At the other end of the temperature spectrum, heat poses a problem for avionics systems, especially those based on cathode-ray-tube displays, which generate lots of heat, compared to conventional gauges, which don’t. An avionics meltdown, when it happens, prompts the company in question to beef up its “environmental control systems” (air conditioning).
After five days in the deep freeze, the Raytheon Hawker Horizon was covered by a light layer of frost. This was not another sign of lab-induced weather trauma but rather the result of technicians (most of them clad in parkas) repeatedly entering and exiting the hangar, letting in minute amounts of Florida humidity.
During a previous cold test at McKinley, the Hawk had been raised up on jacks so that its gear could be cycled, something that was done without difficulty. On this occasion, with an FAA representative in attendance to verify the results, the flight crew performed a series of low-temperature starts of the auxiliary power unit’s battery, tested oxygen mask operation and the crew alerting system, monitored normal and emergency exit door forces, and so on. All challenges were met successfully. You might say that the whole thing was anticlimactic.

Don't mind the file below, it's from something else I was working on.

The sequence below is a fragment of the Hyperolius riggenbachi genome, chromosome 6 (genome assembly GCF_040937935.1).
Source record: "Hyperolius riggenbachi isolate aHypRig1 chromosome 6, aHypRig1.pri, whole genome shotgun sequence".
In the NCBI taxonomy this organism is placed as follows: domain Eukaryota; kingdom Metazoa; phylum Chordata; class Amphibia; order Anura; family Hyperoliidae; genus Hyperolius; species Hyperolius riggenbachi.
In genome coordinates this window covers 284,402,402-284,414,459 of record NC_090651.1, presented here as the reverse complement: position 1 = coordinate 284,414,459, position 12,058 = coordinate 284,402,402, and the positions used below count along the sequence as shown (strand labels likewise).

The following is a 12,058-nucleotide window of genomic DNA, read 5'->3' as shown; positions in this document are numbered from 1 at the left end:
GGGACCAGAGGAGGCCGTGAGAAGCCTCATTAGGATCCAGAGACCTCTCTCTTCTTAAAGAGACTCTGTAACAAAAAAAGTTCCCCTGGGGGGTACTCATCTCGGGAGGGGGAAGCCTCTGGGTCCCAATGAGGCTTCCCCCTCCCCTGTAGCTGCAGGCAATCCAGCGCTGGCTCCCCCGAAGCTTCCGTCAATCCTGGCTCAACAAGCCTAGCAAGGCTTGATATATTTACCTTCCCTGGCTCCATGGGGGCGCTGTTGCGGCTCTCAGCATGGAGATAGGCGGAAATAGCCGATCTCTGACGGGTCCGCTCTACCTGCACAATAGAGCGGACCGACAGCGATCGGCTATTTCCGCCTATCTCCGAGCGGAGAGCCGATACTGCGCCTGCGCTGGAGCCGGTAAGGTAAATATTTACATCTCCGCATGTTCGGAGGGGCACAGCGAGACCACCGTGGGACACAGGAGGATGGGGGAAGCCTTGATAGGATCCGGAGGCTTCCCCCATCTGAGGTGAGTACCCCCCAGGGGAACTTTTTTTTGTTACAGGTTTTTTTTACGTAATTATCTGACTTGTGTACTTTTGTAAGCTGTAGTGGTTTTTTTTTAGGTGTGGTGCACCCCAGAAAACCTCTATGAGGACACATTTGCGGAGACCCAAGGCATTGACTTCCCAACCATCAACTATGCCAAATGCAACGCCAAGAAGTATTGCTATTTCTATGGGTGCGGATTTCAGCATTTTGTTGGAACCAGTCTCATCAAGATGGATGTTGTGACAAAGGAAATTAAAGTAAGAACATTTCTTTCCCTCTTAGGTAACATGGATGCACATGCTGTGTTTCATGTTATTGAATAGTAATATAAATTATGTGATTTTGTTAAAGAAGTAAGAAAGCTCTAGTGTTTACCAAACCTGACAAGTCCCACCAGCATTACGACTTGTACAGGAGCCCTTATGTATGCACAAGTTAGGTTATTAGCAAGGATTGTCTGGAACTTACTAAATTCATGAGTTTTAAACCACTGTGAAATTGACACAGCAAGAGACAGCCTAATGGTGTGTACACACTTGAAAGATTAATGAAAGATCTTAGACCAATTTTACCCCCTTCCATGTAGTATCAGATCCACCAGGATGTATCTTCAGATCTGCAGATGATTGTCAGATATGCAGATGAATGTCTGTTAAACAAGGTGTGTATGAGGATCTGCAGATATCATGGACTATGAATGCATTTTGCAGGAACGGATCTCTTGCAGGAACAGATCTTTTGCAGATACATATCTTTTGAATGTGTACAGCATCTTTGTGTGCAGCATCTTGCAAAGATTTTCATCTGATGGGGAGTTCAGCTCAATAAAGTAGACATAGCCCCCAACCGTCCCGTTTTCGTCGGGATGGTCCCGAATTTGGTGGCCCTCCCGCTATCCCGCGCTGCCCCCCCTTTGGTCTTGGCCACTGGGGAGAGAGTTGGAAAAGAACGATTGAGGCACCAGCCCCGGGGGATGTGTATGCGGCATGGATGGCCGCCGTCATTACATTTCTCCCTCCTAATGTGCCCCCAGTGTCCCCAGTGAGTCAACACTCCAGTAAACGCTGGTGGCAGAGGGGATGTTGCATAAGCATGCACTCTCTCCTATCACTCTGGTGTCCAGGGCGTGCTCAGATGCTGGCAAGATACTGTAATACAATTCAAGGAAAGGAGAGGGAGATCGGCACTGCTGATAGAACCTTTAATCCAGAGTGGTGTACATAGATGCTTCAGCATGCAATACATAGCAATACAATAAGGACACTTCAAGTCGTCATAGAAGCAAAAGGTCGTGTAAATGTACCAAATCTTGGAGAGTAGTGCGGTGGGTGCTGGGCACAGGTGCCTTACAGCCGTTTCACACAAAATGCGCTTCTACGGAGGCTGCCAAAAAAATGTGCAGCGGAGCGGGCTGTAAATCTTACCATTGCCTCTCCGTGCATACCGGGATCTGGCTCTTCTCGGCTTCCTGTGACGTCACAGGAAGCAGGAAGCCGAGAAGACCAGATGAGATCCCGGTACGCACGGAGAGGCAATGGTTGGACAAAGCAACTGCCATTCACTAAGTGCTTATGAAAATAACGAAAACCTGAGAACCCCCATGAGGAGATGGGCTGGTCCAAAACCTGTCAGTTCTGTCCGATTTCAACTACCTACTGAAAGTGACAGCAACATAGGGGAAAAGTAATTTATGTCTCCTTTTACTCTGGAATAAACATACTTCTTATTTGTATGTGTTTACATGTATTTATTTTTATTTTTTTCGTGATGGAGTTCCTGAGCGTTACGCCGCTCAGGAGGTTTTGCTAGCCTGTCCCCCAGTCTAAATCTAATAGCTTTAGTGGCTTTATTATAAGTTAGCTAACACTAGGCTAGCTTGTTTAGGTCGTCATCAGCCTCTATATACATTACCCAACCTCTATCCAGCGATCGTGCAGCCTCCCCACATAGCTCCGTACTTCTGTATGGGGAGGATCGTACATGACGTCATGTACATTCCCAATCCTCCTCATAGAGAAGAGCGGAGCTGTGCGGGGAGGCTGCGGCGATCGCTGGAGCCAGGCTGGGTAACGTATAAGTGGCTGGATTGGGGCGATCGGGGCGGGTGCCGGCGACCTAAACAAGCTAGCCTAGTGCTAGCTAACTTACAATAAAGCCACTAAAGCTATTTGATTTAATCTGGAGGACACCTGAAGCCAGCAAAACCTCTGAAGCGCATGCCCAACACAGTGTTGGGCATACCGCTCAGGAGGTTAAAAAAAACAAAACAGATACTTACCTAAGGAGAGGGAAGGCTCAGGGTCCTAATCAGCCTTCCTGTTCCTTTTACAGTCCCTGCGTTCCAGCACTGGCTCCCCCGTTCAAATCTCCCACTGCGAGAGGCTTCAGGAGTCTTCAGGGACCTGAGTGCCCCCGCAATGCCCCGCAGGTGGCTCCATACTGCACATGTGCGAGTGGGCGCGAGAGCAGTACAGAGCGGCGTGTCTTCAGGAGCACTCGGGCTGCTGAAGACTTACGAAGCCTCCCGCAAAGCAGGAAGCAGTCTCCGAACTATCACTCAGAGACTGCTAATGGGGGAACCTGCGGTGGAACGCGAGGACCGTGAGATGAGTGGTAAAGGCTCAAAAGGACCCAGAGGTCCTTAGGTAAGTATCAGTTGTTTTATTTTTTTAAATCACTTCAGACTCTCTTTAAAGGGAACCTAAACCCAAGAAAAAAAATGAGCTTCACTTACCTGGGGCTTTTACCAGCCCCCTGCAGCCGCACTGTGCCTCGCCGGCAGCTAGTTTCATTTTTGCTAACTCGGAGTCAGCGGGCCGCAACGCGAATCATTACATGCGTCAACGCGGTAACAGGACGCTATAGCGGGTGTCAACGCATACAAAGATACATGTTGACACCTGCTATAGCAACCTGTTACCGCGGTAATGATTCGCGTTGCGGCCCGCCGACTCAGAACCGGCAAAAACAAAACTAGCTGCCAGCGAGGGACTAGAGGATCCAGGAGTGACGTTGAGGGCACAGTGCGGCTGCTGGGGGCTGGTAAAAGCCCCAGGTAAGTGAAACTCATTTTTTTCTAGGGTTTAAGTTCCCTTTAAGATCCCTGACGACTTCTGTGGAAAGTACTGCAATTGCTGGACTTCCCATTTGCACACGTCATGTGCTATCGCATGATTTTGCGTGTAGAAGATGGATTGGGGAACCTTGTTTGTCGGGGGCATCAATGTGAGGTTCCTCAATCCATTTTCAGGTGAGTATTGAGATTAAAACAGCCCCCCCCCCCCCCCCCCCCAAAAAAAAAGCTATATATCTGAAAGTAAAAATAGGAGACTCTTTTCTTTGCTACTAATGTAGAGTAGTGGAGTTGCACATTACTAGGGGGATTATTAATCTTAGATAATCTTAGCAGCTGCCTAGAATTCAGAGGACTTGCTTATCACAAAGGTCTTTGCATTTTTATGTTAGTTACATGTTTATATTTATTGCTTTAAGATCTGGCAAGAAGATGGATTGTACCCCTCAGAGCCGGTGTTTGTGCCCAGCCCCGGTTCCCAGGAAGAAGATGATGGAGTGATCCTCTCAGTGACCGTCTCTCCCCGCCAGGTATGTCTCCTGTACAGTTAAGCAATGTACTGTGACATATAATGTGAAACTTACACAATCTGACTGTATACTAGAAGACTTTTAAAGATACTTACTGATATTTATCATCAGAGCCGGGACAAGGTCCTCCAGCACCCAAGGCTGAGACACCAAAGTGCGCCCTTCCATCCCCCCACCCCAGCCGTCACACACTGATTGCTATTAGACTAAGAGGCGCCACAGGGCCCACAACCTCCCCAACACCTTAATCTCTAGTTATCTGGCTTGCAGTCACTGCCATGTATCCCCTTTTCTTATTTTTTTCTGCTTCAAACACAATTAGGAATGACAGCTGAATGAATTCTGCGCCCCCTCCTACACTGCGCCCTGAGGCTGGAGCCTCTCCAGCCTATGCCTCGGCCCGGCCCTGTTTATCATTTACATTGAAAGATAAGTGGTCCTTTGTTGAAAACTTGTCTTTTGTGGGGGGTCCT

“There’s lots of experience to draw upon,” says Velasco, “and so the newer stuff is a lot better than it used to be in the old, old days.”
When the Hawker Horizon is finally certified and takes to the skies, passengers, crew, and the general public can take comfort in the fact that it passed without a hitch through Kirk Velasco’s little shop of weather horrors.